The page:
Sunday, March 11, 2012

"Building, the map" and haptic-integrated pronunciation

Have recently had some fascinating interaction with a grad student who was having a great deal of difficulty following the pedagogical movement patterns on the haptic videos. The task of the learner is to mirror the video, speaking and moving along with the model. The problem for her was one that we have come to expect occasionally (perhaps of one in twenty or so), especially in instructors in training. The linked research by Carson et al. (2010) investigates parameters of buildings where people are less likely to get lost: " . . . an integrative framework that encompasses these factors and their intersections:

Clipart: Clker
  • the correspondence between the building and the cognitive map, 
  • the completeness of the cognitive map as a function of the strategies and individual abilities of the users, 
  • the compatibility between the building and the strategies and individual abilities of the users, and 
  • the complexity that emerges from the intersection of all three factors."

Seen from that perspective, where the map must be a function of/emerge from the strategies and abilities of users, the answer has begun to emerge as well: extensive, sufficient haptic and visual anchoring for all learners. Getting some to mirror pedagogical movement consistently can be virtually impossible without an analogous, relatively complete visual and somatic map of the sound system, accessible to even the most a-haptic among them, much more so than I had anticipated early on in the work. Fortunately, we can do that now. As so often happens, the "problem" has become the solution.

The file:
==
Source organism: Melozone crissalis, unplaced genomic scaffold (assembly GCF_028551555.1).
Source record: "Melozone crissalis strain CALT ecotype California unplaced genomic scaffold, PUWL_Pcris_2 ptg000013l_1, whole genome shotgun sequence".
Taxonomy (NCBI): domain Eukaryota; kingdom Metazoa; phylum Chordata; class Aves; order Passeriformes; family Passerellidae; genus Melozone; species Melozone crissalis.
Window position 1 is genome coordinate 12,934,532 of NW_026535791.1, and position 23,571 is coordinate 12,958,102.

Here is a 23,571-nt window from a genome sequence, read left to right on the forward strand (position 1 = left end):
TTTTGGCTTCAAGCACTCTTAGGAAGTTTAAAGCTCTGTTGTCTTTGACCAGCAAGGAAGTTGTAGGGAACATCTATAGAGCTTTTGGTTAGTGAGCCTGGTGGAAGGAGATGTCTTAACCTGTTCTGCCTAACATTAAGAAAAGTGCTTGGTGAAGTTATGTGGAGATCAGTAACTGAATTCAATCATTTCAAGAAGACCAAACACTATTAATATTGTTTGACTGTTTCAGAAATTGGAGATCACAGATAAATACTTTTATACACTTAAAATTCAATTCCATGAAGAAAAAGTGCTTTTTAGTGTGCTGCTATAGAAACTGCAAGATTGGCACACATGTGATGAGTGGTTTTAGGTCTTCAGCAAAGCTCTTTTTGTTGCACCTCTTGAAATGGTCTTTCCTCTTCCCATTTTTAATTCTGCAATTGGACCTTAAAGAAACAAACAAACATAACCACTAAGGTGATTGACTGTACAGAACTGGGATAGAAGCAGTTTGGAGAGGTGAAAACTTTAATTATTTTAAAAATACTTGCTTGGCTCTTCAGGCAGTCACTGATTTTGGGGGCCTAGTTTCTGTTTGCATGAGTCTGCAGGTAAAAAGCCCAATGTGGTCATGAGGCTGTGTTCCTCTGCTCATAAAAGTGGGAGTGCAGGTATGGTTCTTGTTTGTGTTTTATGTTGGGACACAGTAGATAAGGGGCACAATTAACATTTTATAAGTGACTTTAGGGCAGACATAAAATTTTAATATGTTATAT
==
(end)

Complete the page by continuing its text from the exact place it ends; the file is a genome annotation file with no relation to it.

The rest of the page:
1 comment:

Bill Acton said...

There are times when the space of a post just does not do the topic justice. This is one. The concept that the learner with the most "serious" challenges for the system should provide us with the essential set of parameters or criteria for design is worth a great deal of discussion. I will come back to this theme repeatedly as the haptic video system "goes public" in the coming months. The same principle applies in many contexts.

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